Note that Polymer 2.0 includes some breaking changes from Polymer 1.0, but the team behind the library has focused on making the transition as painless as possible. In fact, components provided by the Polymer team can run in hybrid mode, meaning that the same component can work with both Polymer 1.0 and 2.0.
More details about the new Polymer release in this Google I/O talk: Future, Faster: Unlock the Power of Web Components with Polymer (specifically at 15:00), or in this blog post from the Polymer team: It’s time for 2.0!.
Another exciting announcement from Google I/O relates to the improved support for Progressive Web Apps that is coming to Android. Here are the highlights:
- Developers now have full control of when to show the install prompt that allows users to add the app to the home screen;
- PWA are now displayed in the app launcher, not just on the device home screen;
- PWA now integrate into Android settings. Users will be able to see them in the list of installed apps and access app specific settings;
- PWA are now part of the Android intent system, meaning that other apps on the device can interact with them as if they were effectively installed. For example, deep linking to content within a Progressive Web App is now possible;
- PWA now appear in phone search results, just like native apps;
- Push notifications are now supported natively, instead of being delivered through Google Chrome;
- PWA can now launch in fullscreen mode for a more engaging experience (for an amazing example, see paperplanes.world); and
- New sharing APIs simplify the share action from within a PWA, with an experience that is very similar to that of native apps.
As you can see, Progressive Web Apps on Android are increasingly becoming more integrated in the OS. For some use cases, it’s soon going to make more sense to have a PWA instead of a native Android app.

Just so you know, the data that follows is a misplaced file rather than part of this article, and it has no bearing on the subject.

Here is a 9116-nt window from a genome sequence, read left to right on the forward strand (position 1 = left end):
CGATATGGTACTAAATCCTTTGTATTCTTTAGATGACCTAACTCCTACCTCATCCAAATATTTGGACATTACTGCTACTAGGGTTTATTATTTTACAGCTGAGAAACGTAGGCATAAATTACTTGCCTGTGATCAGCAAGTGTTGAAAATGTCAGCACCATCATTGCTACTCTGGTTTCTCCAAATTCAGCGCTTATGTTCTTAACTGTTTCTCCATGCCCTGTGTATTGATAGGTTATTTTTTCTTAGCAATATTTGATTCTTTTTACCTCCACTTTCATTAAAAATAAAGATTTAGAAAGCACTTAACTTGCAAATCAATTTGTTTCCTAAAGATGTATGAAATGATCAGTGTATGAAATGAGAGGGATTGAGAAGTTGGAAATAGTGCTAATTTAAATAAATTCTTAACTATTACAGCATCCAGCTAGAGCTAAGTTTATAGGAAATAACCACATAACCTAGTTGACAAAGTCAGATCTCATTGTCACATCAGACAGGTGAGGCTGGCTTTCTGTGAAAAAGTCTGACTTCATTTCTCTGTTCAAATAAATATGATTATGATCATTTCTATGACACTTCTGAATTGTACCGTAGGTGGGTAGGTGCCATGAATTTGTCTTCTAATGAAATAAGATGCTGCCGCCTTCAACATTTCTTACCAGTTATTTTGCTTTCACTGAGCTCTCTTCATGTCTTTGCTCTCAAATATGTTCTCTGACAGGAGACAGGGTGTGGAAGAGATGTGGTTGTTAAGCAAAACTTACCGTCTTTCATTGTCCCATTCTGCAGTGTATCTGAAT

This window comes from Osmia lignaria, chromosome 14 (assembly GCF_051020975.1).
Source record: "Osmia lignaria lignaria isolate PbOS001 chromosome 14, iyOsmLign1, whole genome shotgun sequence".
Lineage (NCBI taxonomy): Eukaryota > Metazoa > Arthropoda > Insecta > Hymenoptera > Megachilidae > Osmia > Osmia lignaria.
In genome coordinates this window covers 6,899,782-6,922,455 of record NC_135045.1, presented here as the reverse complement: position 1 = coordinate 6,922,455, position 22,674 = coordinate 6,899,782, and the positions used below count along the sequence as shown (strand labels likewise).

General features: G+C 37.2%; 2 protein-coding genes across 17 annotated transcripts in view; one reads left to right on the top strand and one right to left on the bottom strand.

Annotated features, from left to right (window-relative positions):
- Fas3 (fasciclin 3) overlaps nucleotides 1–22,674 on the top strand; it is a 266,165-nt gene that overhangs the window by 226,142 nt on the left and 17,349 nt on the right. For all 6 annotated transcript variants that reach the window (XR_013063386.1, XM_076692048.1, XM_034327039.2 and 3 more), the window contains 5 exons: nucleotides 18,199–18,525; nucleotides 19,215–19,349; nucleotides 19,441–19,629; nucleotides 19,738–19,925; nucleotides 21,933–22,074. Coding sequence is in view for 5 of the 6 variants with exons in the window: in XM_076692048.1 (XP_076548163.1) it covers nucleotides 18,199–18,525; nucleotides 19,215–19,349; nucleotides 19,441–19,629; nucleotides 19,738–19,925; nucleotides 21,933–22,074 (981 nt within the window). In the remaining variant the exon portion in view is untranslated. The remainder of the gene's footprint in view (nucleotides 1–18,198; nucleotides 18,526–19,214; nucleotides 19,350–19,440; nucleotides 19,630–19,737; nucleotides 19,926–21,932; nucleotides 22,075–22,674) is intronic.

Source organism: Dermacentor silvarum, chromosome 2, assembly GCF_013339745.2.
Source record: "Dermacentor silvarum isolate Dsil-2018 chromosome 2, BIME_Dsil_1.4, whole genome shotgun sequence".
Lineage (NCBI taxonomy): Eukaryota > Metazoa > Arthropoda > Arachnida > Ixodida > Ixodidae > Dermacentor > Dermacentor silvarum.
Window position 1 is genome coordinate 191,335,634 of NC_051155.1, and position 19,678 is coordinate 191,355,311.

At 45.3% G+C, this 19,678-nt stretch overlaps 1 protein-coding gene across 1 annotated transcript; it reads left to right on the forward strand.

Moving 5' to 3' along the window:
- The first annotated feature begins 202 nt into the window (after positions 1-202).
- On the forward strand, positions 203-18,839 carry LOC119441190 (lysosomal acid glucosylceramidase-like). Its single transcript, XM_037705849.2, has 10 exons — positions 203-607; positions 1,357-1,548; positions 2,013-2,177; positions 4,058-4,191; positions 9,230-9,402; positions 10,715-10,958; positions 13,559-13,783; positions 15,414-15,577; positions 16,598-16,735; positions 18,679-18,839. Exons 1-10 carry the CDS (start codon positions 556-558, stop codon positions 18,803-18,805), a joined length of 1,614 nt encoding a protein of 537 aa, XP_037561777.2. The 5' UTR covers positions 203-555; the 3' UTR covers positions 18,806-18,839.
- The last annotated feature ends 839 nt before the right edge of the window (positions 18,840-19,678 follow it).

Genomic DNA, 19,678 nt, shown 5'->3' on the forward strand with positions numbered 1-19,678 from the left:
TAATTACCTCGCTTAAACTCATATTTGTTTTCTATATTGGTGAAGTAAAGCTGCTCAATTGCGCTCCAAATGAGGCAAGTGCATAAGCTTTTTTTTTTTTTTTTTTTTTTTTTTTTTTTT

You can find more details about what’s new in Android support for PWA in this talk from Google I/O 2017: The Mobile Web: State of the Union (starting 18:40).
Also worth a mention are two new tools aimed at simplifying the development of PWA:
- Lighthouse allows you to run an audit to determine PWA status, and is now integrated into Google Chrome DevTools. More info on the Google Developers website.
- Workbox simplifies usage of the Service Worker for offline app usage. More info on the Google Developers website.
Android and Chrome OS already have excellent support for Progressive Web Apps. Most browsers fully support PWA features or are adding support soon (with Safari on iOS being the major exception). And with Safari 10 now supporting web components, the trend is clear.
Progressive Web Apps are production ready. Twitter released Twitter Lite in April 2017. The Financial Times has dropped native apps entirely, and now has a PWA that works offline for all platforms. Expedia, Trivago, Forbes, all launched PWA recently. And if you need more examples, just have a look at PWA Rocks.
If you can’t wait to work with Progressive Web Apps, have a look at the demo project provided by the Polymer team here. It’s an exciting time to be a web developer. I might almost consider a career change…